I find these facts, and the officer's last-quoted explanation insufficient to establish reasonable cause to believe that any of these boys had committed a public offense. When initially questioned about the sound, the youths gave a comprehensible explanation that on its face was not misleading [10 Cal. 3d 690] (contrast People v. Lyles (1968) 260 Cal. App. 2d 62, 65 [66 Cal.Rptr. 799]) nor inherently implausible (contrast People v. Sandoval (1966) 65 Cal. 2d 303, 310 [54 Cal. Rptr. 123, 419 P.2d 187]). Nor was the group's mere presence in the vicinity of a recent public offense sufficient, without more corroborating evidence than was shown here, to justify an honest and strong suspicion that they had committed the offense. (Contrast People v. Duncan (1959) 51 Cal. 2d 523, 526-528 [334 P.2d 858].) The officer who testified at the hearing seems to have relied heavily on the fact that the parking lot was enclosed by a fence, making the exit by another group difficult. Yet appellant jumped the same fence in his attempt to escape, and it is reasonable to assume that the other group may have done the same, or may have exited through the shopping center.

In sum, although the boys' conduct was completely consistent with lawful activity, the Attorney General urges us to hold that there was reasonable cause to arrest appellant because he happened to be with a group of boys in a parking lot in which a single firecracker may have been discharged. I fail to see how this state of facts would lead a man of ordinary care to conscientiously entertain an honest and strong suspicion that appellant had committed a public offense in the presence of the officers. Indeed, contrary to the position now taken before us by the Attorney General, the record clearly shows that the sheriff's officers had no intention to arrest the four boys at the time of their initial confrontation but that they were merely detaining the boys for the purpose of questioning. (People v. Mickelson (1963) 59 Cal. 2d 448, 450 [30 Cal. Rptr. 18, 380 P.2d 658].) fn. 6 We conclude that the attempted search stemming from the officers' direction [10 Cal. 3d 691] that the boys empty their pockets cannot be justified as a search incidental to a lawful arrest.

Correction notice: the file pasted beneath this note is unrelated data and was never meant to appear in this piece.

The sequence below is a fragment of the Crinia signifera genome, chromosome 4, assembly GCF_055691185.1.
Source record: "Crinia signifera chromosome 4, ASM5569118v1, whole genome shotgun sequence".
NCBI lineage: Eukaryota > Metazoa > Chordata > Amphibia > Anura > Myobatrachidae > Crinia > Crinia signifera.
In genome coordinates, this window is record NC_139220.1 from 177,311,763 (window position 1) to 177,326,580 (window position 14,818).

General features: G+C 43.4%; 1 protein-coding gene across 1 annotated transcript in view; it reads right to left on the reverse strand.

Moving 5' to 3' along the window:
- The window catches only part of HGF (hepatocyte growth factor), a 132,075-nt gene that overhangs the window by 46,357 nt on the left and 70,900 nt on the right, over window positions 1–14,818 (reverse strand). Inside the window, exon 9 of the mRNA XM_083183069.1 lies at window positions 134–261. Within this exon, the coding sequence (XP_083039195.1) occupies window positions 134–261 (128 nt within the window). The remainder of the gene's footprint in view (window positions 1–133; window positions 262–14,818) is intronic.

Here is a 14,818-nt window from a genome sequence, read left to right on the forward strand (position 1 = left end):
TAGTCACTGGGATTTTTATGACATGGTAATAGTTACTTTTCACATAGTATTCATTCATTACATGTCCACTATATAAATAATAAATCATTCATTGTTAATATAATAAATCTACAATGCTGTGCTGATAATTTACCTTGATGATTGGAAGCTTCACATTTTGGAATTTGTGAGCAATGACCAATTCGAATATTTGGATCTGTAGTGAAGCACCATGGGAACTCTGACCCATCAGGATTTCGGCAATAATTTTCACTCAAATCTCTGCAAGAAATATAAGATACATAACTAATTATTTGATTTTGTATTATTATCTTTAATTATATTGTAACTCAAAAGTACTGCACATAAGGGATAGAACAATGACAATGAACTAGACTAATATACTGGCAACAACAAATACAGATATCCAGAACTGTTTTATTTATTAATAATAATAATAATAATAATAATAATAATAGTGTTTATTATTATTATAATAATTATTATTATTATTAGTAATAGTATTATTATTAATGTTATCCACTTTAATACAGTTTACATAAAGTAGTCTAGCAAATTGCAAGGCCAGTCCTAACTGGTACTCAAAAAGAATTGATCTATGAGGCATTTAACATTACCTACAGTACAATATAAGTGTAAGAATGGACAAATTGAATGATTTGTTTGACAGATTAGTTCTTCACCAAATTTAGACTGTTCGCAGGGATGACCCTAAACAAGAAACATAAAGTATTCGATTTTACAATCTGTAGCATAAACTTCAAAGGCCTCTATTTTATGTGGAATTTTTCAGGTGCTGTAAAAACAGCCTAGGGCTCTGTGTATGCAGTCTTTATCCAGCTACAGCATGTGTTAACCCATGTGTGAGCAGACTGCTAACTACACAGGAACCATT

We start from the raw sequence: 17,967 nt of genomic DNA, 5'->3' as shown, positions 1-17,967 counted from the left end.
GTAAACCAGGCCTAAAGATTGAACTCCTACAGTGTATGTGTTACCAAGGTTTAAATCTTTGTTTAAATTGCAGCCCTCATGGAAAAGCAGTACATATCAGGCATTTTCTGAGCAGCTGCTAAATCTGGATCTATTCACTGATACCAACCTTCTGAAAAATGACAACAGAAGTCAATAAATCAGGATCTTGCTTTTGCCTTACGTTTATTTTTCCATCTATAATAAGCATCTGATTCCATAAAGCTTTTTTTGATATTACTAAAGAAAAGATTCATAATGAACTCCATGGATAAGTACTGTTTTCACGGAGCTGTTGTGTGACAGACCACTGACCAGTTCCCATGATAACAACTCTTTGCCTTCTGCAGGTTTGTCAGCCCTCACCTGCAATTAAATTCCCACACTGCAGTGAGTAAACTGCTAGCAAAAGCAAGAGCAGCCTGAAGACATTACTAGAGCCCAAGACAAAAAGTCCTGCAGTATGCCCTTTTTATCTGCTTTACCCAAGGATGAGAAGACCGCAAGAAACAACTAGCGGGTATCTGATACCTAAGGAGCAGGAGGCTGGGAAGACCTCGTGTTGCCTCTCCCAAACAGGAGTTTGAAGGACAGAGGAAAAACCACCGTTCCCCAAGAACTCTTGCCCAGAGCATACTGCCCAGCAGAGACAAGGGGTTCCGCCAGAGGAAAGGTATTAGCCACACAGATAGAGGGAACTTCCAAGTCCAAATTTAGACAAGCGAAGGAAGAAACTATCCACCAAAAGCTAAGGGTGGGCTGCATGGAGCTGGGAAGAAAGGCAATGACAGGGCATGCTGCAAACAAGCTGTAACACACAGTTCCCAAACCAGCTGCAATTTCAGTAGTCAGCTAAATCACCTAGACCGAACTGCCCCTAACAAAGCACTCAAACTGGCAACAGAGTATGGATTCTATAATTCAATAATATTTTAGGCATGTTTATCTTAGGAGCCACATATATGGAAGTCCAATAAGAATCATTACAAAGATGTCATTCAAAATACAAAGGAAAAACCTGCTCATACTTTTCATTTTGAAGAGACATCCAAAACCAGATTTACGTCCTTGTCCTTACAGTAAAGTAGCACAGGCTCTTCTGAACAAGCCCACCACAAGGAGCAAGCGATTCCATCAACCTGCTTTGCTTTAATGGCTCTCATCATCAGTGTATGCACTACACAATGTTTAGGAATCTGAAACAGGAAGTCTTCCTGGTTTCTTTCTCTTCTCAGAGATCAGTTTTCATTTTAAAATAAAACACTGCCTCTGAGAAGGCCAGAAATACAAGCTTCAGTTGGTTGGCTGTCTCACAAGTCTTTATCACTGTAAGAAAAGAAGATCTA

I, therefore, turn to consider the second argument advanced by the Attorney General to uphold the search. The argument runs as follows: The officers had at least sufficient cause to "stop and frisk" appellant; during the course of the officers' "investigation," appellant broke and ran; while fleeing, appellant struck the pursuing officer; as a consequence appellant was lawfully arrested for resisting an officer; therefore, the officers had a right to search his pockets.